At what point is the risk to the Sherpa and climbers too great? In 1996, the most tragic year on Everest until now, Jon Krakauer was on the mountain. He wrote the book Into Thin Air about his experience. In a recent article for the New Yorker, Jon Krakauer reiterates that the Sherpa on his expedition were required to make thirty trips through the Khumbu Icefall to his eight. The pay these men earn as a high-altitude Sherpa makes it an elite profession but one that carries with it a high death rate. And if you climb the mountain because the Sherpa did most of the work, does that mean you really earned it? How good can it feel to get to the top by riding on others’ hard work?

I was shocked to find out that climbers sometimes acclimatize themselves before even reaching Nepal by using Hyperbaric chambers. This seems like another shortcut. Usually you must spend days going from camp to camp to acclimatize. During this time, climbers can figure out if they are really strong enough to be there or even if they can handle the mental challenges. Will the death rate go up because this will allow more inexperienced climbers on the mountain?


Photo of a climber in the Khumbu Icefall from Wikimedia by Uwe Gille

Many people will say no, money is the real evil here. I think money is just the scapegoat. It is an easy thing for people to focus on. It is not even the fact that Nepal gives too many permits to climb that make the mountain dangerously crowded. What makes the mountain dangerous is that many of the mountaineers don’t earn their place there as the Sherpa do everyday.

Money is there to allow you to do what you love as work and trade it in an easy and standardized manner. It has meaning. It is not just paper. There are some things that money just can’t buy. It can buy your gear and your plane ticket and the food, oxygen and Sherpa help to get you to the summit, but it should not take away a large part of the most difficult work of getting there.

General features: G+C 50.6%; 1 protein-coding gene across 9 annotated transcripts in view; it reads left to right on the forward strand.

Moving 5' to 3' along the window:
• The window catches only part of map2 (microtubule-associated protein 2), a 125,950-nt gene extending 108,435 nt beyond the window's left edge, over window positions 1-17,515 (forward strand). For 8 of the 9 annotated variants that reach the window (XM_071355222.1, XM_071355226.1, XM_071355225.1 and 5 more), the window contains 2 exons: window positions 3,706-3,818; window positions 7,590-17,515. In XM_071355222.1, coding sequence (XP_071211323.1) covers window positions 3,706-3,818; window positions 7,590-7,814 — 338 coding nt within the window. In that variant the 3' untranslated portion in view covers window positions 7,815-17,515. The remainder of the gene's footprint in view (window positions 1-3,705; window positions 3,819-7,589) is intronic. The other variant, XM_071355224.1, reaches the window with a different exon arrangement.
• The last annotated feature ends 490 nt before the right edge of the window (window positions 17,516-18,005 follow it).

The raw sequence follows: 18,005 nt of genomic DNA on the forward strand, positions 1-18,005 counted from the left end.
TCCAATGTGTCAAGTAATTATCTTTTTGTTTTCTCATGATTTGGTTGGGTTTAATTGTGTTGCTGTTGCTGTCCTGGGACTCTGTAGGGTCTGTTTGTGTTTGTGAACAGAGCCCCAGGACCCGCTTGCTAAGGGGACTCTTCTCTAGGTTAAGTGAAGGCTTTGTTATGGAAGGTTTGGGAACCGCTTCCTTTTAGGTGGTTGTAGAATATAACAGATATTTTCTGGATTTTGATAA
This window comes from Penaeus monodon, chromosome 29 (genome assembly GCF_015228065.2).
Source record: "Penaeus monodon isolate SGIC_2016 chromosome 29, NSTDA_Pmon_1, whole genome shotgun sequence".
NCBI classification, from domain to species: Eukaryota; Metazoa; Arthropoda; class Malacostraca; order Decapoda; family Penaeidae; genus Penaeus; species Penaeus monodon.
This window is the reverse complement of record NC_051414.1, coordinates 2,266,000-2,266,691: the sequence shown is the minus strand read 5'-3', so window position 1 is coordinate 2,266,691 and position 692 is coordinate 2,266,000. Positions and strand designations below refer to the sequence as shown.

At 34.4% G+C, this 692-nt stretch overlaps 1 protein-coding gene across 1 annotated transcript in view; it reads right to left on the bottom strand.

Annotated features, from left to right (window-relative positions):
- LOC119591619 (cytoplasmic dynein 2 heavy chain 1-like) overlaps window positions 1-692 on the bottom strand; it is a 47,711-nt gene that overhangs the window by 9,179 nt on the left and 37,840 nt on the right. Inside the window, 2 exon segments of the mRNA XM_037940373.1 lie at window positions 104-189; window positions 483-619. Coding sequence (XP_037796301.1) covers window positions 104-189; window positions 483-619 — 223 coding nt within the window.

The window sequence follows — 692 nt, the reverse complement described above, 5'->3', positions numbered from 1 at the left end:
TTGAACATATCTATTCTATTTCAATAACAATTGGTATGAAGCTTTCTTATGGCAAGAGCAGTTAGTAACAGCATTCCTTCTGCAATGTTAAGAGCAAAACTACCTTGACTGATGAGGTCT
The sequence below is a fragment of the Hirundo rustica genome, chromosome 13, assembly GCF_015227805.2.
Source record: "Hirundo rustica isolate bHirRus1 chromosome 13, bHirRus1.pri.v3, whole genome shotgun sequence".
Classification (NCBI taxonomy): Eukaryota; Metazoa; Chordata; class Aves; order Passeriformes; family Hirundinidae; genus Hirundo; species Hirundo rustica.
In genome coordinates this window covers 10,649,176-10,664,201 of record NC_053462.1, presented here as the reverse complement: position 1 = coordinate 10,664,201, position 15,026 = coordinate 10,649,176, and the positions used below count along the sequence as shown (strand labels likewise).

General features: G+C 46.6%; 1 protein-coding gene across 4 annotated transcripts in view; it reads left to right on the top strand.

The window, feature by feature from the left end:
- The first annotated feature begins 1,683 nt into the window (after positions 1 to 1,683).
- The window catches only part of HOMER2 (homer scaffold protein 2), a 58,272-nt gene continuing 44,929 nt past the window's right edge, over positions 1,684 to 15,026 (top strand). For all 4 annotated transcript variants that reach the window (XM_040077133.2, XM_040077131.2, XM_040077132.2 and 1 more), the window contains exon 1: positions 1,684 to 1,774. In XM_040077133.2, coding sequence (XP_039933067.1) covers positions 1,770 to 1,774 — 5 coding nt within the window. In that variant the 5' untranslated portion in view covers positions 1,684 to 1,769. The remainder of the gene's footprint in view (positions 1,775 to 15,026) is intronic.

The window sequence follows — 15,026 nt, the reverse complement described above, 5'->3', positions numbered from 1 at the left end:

Perhaps, as adventurers, we should choose our adventures more carefully. For now, whether it is out of respect or because the mountain is too dangerous this year, we can take this moment of silence on Mt. Everest to breathe and heal… and then live, climb, and celebrate the lives of these amazing men.

If you want to help, go to SherpaFund, a website put together by Everest photographers to sell their prints in order to aid the families of the dead climbers.

About the Sherpa culture:

Sherpas: Religion and the Printed Word

Sherpa Religion and the Printed Word

Sherpa Religion and Expressive Culture

Perspective from those that were there:

Tim Mosedale & Co. – Intimidation, Lies & Deceit on Everest

Peak Freaks 8000 – Everest Unofficial Closure & the Future

Everest & The ToenailHere you will find the names of the fallen Sherpa

4 thoughts on “Sadness on Mt. Everest

    1. znara Post author

      Thanks, Annie! Last weekend was fun 🙂 I am glad you enjoyed the post. Climbing Mt. Everest has never been something that I wanted to do myself but it is an amazing achievement that couldn’t be done easily without the Sherpa. I am always moved by the stories coming off the mountain.

  1. Renee

    I think I agree with your assessment that many of these mountaineers don’t “earn their stripes” before tackling the Himals. Too many inexperienced folks *are* using their morning to get a berth on these tracks without knowing exactly what they are doing. It’ll be interesting to see what results, if anything, from this tragedy.